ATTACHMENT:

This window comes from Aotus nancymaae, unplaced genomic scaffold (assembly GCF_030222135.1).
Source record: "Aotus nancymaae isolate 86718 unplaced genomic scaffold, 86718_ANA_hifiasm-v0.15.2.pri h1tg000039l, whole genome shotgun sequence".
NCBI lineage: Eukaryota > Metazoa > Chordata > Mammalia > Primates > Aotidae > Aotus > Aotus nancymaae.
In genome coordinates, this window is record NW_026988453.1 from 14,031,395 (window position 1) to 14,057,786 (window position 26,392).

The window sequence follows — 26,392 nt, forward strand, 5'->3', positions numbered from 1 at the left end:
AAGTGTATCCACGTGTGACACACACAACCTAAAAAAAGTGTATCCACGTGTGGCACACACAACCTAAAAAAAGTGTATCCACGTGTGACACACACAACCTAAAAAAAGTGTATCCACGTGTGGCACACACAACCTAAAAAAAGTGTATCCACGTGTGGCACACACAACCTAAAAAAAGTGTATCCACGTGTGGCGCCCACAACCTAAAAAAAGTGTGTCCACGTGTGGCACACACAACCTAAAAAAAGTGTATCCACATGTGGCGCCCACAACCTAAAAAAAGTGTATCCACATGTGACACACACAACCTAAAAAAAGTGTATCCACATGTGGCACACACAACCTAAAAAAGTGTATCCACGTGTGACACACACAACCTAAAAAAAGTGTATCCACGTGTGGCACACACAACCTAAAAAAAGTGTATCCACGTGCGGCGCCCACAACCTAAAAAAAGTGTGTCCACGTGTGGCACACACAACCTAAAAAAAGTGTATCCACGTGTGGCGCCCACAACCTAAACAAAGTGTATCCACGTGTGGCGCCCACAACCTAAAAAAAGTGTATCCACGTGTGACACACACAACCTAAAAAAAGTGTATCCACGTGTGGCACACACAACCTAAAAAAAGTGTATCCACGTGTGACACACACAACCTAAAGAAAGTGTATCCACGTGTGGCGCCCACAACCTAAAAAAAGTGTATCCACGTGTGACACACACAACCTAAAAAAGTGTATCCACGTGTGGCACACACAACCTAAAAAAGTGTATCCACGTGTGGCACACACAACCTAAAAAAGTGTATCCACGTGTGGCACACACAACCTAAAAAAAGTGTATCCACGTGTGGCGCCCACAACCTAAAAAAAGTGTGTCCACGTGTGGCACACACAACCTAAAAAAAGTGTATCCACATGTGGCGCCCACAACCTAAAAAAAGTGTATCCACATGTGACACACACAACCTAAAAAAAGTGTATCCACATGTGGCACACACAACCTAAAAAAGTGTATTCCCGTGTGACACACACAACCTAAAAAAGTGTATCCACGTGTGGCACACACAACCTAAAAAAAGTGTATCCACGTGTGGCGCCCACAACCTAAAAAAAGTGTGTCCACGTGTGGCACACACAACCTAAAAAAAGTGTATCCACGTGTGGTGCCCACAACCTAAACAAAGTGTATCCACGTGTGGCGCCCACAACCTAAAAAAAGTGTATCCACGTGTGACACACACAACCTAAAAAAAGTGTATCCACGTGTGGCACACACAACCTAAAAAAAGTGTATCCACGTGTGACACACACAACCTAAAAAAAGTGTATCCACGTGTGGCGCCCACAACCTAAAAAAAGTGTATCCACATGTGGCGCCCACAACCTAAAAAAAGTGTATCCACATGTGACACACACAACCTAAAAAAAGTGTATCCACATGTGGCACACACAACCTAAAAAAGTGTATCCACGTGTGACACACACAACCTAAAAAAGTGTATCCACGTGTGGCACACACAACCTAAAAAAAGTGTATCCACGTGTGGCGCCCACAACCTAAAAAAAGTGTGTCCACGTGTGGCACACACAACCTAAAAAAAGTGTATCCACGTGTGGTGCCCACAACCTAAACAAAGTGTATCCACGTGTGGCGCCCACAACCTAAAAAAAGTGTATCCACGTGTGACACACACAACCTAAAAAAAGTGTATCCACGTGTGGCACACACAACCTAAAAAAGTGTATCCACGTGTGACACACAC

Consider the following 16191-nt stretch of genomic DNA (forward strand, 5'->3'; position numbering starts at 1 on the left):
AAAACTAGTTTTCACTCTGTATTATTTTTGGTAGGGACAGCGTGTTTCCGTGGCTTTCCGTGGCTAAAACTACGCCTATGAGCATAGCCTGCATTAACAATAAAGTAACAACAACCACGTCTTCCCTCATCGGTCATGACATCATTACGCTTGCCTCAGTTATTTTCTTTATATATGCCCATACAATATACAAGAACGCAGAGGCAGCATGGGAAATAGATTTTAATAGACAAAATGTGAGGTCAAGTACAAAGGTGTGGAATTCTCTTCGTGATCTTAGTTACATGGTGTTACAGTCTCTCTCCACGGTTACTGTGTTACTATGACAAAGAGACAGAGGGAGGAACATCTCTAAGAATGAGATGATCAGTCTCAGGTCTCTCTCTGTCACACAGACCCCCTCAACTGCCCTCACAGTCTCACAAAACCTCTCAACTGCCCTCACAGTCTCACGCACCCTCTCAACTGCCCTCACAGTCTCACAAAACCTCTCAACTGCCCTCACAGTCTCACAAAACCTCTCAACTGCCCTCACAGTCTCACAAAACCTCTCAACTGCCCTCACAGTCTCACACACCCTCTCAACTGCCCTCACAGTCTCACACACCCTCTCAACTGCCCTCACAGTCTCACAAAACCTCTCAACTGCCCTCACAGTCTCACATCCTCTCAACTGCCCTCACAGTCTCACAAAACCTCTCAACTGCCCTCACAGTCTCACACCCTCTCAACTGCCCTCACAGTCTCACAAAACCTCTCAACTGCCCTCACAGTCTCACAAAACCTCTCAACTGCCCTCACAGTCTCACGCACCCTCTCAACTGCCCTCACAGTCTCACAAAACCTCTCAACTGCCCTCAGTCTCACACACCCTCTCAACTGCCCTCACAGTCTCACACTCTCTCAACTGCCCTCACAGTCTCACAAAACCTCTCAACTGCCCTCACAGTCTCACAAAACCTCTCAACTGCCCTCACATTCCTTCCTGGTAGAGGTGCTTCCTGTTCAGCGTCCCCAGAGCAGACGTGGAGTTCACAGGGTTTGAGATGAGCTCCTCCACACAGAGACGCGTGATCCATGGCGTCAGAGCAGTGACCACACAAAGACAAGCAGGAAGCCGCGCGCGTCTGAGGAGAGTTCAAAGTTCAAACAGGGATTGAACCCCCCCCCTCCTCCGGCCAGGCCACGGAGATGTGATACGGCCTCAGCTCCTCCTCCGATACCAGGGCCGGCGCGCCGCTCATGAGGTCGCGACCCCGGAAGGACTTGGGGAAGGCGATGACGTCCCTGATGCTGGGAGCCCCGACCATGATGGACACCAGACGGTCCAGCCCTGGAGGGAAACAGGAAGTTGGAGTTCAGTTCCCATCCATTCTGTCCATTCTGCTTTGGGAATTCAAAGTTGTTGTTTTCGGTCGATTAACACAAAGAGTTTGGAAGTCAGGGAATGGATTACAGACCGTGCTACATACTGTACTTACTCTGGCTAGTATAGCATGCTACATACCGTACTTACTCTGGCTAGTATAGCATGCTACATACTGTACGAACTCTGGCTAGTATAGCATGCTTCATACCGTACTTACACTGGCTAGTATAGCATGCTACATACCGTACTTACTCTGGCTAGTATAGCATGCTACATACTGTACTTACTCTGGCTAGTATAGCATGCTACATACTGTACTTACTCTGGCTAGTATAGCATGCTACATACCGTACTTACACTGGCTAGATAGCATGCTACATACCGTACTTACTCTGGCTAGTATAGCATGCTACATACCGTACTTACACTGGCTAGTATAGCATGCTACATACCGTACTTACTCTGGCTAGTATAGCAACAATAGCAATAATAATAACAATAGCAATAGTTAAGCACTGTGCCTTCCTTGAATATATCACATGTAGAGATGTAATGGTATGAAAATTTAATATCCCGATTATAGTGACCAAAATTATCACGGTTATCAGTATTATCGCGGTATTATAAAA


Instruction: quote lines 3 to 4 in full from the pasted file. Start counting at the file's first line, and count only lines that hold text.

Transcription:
NCBI lineage: Eukaryota > Metazoa > Chordata > Mammalia > Primates > Aotidae > Aotus > Aotus nancymaae.
In genome coordinates, this window is record NW_026988453.1 from 14,031,395 (window position 1) to 14,057,786 (window position 26,392).